Getting to a place of stability
This respondent was a foster youth who recently transitioned to independent status in terms of the state. She had been on the streets in the past, but she currently lives with her girlfriend and attends a vocational program to be a chef.
She said she smokes to relieve stress. “The City is losing manners… value and dignity,” she feels, and she said there isn’t much respect anymore. She smokes when feeling disrespected, and got a cannabis card to keep from “spazzing out” from work stressors.
She gave up drinking recently, but is surrounded by people who still imbibe and says she experiences pressure to go out socially where she may be tempted to drink. When she drinks, she smokes more. She said she’s not ready to quit smoking yet, but she is monitoring her smoking. She also enjoys vaping, but says vaping is, “kinda like halfways…not as fulfilling as a whole cigarette.” She noted trends that at first vaping was supposed to be better for you, but that now it seems e-cigarettes are not as good for you.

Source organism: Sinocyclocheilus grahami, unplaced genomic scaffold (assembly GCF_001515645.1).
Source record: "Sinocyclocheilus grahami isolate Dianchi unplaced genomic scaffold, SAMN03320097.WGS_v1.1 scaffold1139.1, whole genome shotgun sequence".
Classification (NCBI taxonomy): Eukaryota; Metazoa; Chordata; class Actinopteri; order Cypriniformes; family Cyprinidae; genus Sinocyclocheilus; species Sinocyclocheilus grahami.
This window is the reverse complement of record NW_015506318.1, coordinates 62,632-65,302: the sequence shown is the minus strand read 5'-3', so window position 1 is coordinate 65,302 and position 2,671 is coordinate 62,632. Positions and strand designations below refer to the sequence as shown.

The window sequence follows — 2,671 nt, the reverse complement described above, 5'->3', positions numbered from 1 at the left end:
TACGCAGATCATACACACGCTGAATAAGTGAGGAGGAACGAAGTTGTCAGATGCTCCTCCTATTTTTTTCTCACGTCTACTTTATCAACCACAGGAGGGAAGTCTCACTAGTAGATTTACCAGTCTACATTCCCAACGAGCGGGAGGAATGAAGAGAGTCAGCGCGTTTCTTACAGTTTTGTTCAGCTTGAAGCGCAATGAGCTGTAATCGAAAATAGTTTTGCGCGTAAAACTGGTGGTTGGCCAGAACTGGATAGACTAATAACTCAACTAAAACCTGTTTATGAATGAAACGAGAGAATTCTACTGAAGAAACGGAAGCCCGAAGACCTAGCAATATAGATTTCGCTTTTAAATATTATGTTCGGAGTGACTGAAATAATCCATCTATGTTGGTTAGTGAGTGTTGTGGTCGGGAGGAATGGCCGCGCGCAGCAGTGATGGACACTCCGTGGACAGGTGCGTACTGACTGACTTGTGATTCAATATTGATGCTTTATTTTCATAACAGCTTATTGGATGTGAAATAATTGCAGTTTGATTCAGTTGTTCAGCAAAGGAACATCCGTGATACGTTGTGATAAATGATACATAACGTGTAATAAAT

For single Black mothers and young Black men, she believes, it can take a long time to get to a place of stability (financially, emotionally and with family) to feel able to quit. By the time one gets to that place, generally one has children already, and they’ll have seen what you’re doing and be emulating it. Of kids, she noted: “You see it, you do it.”